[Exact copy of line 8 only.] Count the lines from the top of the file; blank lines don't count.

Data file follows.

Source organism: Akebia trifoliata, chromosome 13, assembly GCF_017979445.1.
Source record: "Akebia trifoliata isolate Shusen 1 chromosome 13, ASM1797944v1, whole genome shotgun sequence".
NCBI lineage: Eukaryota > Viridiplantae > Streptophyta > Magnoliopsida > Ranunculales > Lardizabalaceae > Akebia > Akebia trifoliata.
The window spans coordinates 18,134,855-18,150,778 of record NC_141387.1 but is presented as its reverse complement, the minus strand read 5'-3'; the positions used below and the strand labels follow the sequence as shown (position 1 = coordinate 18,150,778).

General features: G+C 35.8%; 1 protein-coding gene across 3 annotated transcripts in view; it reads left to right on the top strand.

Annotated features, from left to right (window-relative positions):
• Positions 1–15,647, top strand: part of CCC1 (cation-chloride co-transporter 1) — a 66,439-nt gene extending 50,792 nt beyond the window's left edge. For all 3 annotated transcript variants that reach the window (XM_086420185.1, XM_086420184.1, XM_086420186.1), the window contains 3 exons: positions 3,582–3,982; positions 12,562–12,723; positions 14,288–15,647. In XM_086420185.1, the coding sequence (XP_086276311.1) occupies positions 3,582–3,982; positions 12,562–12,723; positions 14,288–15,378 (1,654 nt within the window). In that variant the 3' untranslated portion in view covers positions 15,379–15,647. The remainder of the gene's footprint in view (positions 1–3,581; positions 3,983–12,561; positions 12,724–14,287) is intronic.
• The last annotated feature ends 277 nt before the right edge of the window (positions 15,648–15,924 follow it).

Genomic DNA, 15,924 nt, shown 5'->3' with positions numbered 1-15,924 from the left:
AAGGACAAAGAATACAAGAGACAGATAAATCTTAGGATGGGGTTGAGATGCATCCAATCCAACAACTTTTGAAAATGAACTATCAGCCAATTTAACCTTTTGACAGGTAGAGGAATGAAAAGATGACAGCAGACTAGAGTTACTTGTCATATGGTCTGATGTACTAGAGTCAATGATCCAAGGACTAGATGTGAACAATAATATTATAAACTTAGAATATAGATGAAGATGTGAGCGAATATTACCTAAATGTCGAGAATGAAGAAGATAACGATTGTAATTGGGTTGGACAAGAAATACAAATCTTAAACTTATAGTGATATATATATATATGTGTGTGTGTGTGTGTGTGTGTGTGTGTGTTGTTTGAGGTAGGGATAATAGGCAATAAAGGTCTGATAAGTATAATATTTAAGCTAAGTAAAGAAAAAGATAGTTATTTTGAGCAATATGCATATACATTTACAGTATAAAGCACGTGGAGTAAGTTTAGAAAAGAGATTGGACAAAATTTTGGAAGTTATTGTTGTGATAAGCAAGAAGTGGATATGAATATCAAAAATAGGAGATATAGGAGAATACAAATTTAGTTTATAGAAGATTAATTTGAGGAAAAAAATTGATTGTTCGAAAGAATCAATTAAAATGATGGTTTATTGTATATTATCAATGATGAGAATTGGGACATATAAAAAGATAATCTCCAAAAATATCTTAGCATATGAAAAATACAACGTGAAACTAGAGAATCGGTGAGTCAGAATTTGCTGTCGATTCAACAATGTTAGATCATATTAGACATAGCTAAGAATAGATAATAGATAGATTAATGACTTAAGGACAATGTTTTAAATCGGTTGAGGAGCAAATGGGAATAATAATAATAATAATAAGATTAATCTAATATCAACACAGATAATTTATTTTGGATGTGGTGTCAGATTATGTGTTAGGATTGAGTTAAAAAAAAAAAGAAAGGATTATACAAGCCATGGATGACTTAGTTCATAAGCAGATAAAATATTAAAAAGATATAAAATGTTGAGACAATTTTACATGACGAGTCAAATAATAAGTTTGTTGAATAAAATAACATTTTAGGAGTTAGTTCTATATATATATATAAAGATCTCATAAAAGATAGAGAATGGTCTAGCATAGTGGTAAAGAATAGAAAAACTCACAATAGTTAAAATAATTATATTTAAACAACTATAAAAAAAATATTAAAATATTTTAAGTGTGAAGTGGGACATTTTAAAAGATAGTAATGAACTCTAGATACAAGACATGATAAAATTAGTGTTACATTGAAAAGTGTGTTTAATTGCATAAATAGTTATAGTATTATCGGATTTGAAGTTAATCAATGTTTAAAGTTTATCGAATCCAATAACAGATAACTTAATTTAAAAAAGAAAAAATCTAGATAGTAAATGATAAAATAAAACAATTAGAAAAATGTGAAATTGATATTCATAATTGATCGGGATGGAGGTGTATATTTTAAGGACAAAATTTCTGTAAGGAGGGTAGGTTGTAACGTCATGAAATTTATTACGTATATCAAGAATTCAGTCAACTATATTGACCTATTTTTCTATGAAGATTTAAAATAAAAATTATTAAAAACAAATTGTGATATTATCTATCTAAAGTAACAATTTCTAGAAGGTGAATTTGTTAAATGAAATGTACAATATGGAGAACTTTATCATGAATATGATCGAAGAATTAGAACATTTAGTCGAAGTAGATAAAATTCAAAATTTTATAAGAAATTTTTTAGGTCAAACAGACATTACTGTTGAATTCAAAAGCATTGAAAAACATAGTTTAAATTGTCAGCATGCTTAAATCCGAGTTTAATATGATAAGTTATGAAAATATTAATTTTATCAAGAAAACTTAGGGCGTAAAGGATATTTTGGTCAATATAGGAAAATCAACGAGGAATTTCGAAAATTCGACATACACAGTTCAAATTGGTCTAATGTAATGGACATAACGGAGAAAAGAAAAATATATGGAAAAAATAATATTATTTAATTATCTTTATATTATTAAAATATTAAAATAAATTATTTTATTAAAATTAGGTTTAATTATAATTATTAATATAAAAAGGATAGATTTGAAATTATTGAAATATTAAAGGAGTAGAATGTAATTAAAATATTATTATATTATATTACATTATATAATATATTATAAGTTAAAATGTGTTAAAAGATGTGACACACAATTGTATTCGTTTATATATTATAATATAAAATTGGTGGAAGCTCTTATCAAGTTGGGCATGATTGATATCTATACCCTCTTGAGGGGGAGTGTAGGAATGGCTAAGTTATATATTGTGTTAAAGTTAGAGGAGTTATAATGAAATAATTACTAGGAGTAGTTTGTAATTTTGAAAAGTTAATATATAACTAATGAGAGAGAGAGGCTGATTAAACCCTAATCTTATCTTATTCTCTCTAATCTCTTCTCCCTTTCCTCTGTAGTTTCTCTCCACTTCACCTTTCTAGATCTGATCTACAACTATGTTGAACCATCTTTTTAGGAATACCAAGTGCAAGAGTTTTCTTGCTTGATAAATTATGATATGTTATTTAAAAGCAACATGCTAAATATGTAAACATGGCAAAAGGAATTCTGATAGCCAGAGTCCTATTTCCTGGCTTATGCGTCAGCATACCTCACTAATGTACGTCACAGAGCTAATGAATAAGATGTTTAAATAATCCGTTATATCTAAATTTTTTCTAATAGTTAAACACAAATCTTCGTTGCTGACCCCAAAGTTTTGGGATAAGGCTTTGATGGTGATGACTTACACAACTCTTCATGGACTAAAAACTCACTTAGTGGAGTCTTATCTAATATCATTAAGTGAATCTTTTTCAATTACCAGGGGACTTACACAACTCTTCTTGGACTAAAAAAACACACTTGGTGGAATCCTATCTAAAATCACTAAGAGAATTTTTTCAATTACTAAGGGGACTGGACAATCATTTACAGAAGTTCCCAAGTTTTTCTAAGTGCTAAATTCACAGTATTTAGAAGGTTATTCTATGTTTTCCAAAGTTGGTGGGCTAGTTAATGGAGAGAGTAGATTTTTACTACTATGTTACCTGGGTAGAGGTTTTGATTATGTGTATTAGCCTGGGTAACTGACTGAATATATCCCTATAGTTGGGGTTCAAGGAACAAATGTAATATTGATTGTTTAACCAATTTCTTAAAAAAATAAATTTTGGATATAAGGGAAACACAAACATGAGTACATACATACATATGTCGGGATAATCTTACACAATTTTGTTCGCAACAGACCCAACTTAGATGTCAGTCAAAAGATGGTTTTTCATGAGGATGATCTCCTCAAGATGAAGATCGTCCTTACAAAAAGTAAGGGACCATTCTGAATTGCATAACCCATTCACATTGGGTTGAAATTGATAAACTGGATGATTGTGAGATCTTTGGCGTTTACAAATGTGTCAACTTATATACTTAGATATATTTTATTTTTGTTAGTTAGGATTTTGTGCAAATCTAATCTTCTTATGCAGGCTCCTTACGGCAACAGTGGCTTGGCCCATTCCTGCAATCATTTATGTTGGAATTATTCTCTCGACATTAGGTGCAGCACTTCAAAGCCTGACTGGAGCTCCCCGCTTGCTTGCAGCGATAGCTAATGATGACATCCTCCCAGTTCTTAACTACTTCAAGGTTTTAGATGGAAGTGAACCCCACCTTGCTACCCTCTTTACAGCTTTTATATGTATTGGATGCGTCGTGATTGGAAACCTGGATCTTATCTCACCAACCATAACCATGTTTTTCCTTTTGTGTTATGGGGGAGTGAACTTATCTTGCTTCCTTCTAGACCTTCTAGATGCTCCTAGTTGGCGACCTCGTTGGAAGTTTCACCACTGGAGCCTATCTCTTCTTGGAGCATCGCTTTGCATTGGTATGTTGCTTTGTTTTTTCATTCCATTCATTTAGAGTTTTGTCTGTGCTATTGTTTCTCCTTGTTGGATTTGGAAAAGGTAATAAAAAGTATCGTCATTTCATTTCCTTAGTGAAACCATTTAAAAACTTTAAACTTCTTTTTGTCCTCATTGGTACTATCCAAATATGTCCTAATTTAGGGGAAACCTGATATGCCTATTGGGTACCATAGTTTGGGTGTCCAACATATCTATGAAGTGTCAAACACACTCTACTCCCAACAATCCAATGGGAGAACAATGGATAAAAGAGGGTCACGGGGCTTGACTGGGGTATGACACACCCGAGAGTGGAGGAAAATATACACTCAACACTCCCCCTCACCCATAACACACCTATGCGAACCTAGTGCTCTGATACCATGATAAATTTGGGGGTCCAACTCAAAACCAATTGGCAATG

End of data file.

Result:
• The last annotated feature ends 277 nt before the right edge of the window (positions 15,648–15,924 follow it).